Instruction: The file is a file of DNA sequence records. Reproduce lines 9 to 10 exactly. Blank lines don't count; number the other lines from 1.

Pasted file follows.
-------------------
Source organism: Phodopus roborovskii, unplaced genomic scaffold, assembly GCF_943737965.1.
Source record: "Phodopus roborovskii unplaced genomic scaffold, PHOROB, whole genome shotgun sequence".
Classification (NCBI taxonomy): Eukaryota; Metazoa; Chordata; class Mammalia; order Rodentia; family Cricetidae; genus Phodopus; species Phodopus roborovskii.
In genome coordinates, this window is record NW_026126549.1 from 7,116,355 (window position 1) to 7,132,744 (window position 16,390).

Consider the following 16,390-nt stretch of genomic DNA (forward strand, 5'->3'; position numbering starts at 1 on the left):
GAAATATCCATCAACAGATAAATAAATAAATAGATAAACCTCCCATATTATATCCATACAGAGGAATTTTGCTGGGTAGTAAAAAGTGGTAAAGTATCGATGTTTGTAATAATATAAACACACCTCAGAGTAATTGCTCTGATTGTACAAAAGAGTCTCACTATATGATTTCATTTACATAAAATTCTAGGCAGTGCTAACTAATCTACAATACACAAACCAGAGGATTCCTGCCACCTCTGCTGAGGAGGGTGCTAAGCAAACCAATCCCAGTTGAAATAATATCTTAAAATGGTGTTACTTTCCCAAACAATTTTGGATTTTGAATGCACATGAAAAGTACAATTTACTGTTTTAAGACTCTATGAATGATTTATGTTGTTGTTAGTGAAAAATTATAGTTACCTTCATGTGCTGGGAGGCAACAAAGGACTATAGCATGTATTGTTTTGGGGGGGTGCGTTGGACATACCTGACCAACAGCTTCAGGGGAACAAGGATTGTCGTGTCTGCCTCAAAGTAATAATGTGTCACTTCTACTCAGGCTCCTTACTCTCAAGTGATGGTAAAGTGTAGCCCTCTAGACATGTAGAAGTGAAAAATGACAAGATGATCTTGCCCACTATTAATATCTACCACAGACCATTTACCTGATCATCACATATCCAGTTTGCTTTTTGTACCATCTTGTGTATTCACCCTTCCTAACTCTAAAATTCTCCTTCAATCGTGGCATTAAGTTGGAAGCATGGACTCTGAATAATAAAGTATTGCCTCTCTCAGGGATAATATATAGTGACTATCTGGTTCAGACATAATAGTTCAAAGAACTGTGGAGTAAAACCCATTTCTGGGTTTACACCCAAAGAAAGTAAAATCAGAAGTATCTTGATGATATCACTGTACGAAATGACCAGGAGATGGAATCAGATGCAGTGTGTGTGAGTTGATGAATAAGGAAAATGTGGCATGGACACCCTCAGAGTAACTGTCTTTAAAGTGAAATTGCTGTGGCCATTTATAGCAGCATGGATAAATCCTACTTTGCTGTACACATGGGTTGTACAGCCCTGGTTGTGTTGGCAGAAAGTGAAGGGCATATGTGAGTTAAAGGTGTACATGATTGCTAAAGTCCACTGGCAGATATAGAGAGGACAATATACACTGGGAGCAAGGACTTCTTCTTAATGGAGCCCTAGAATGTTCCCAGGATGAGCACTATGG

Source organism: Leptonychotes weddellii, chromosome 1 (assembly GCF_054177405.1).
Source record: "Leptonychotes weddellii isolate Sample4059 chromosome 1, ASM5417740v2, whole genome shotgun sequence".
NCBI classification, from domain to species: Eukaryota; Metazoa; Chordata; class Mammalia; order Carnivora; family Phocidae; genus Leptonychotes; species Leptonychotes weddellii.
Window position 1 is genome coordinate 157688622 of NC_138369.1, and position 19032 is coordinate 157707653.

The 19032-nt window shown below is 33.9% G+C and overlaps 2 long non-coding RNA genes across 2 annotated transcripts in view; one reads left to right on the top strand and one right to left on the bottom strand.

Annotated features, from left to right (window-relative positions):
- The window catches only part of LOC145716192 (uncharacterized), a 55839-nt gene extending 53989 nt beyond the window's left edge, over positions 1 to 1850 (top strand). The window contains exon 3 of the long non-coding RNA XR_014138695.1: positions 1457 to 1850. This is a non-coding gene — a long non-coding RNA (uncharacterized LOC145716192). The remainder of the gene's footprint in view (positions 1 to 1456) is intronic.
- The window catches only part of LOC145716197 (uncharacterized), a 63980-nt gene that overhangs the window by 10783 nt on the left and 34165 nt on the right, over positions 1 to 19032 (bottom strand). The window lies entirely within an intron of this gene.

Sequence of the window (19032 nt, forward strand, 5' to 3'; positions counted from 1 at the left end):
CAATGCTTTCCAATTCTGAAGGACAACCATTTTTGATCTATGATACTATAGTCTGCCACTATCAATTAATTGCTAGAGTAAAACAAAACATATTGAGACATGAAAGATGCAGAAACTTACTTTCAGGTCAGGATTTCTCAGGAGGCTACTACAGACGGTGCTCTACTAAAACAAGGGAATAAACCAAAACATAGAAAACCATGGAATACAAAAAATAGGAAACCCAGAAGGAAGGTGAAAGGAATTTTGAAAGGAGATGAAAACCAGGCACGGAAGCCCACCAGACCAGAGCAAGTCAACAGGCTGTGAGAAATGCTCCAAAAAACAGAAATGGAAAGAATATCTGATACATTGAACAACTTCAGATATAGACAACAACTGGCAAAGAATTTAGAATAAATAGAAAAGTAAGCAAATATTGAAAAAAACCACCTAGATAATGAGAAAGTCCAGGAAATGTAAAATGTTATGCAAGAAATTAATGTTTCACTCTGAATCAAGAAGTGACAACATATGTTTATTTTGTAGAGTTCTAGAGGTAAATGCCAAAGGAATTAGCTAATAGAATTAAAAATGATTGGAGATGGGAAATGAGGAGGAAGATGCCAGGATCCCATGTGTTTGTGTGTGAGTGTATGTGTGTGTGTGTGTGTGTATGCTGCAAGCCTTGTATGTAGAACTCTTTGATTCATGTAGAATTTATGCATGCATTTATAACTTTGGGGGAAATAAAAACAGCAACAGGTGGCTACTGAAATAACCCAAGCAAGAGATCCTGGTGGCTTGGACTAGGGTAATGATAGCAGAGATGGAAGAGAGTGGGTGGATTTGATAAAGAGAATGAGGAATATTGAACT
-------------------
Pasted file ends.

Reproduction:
NCBI classification, from domain to species: Eukaryota; Metazoa; Chordata; class Mammalia; order Carnivora; family Phocidae; genus Leptonychotes; species Leptonychotes weddellii.
Window position 1 is genome coordinate 157688622 of NC_138369.1, and position 19032 is coordinate 157707653.